How Activity Charge Works

An activity charge is a fee imposed by banks in response to particular account activities such as moving money between accounts, withdrawing money from an automated teller machine (ATM), or failing to meet the minimum deposit threshold for a checking account. The fee schedule associated with each of a bank's customer accounts would detail the precise activity charges made by the bank. Banks also waive activity fees entirely or for a limited time to draw customers.

Activity charges may be dependent on individual transactions, like fund transfers or withdrawals. They may also be caused by the account holder exceeding a fixed amount of monthly transactions, depending on the fee schedule in question. Customers, understandably, would want to stop paying activity charges if possible. Consumers who wish to prevent overdraft fees, for example, should enroll in overdraft insurance policies. Some banks may also cancel overdraft fees for minor transgressions, like $5 overdrafts.

In 2011, for example, new federal regulations in the US limited the number of activity charges that banks could levy on debit card transactions to $0.21 per transaction. In order to compensate for the missed fee revenues, some banks responded to the cap by imposing a new monthly fee for debit card users. Essentially, accounts with low monthly fees, on the other hand, tend to have high activity fees and vice versa. It's how banks set up revenue streams.

Real Life Example of Activity Charge

You have paid an activity charge one time or another to your bank, even unknowingly. Fees for using an ATM run by a bank other than your own are a prevalent form of activity charge. In these cases, the customer is often charged twice: once by their own bank and again by the bank that operates the ATM. You are often double-charged while traveling abroad, and the fee is normally much higher.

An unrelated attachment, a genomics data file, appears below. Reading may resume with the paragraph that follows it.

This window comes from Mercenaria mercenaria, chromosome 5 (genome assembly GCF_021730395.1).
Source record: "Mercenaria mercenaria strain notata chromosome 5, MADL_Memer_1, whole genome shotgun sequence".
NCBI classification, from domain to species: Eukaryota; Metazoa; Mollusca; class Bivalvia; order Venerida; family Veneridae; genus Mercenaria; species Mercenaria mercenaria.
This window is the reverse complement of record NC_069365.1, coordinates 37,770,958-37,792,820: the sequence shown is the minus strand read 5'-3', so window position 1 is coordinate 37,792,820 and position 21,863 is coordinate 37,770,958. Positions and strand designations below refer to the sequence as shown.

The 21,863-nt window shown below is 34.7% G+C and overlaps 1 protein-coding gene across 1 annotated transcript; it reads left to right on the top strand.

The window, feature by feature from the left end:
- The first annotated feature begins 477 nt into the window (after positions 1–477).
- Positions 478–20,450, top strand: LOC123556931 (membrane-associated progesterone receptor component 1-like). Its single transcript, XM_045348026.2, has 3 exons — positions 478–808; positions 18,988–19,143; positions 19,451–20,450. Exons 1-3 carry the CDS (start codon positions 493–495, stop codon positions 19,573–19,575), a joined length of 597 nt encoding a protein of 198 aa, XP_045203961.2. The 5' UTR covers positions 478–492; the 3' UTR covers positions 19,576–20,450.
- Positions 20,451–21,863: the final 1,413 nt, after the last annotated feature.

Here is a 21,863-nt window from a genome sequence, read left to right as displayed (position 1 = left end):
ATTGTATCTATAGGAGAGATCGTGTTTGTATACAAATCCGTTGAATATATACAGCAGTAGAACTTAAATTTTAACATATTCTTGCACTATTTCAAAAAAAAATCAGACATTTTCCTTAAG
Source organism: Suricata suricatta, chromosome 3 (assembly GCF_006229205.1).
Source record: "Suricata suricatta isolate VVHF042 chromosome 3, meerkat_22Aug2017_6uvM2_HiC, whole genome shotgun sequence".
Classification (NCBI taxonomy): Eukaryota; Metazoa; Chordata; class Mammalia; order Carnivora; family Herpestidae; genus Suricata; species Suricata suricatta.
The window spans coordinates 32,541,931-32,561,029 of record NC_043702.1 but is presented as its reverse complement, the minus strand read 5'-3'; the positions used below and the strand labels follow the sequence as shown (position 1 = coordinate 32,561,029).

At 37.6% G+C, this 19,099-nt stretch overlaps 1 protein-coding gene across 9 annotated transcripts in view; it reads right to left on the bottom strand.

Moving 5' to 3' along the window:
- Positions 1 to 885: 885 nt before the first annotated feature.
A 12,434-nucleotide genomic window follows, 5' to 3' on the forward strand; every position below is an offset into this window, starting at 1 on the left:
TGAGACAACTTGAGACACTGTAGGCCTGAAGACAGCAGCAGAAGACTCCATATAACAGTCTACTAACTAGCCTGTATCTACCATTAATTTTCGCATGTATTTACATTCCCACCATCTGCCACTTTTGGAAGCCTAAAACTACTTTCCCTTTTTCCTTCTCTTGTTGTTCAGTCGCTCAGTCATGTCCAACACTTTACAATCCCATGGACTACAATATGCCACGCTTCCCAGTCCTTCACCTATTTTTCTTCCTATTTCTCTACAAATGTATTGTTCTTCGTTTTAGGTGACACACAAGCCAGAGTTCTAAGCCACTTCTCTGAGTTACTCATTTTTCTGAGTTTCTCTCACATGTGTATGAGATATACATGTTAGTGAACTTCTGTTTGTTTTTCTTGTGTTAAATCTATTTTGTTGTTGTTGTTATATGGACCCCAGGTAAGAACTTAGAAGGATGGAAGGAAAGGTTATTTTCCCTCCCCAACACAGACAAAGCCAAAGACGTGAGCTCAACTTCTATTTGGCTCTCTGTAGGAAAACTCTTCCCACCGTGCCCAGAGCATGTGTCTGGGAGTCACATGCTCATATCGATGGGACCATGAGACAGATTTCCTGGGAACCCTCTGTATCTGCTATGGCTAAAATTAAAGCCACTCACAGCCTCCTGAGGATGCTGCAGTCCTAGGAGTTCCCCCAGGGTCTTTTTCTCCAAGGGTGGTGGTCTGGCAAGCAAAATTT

Other instances where you may pay an activity charge includes:

  • minimum balance costs, which are caused when your account's balance falls below a fixed threshold;
  • overdraft fees, which your bank charges when you (or other account holders) withdraw more funds than are contained in your account;
  • account closing fees, which you incurred when you close your account.

Many banking firms, especially credit unions and small community banks, provide checking and savings accounts with no monthly fees so that more customers can enjoy affordable banking.

A bank can exclude you from overdraft or minimum account requirement penalties if you deposit a certain sum above a set threshold. You can call these accounts "Gold" or "Silver" accounts. Fees levied for requesting paper copies of bank statements, fees for debit card withdrawals from savings accounts, fees for bounced or rejected checks, fees for sending or receiving wire transfers, fees for replacement cards, and fees for trading with foreign currencies are activity fees you may have to pay also.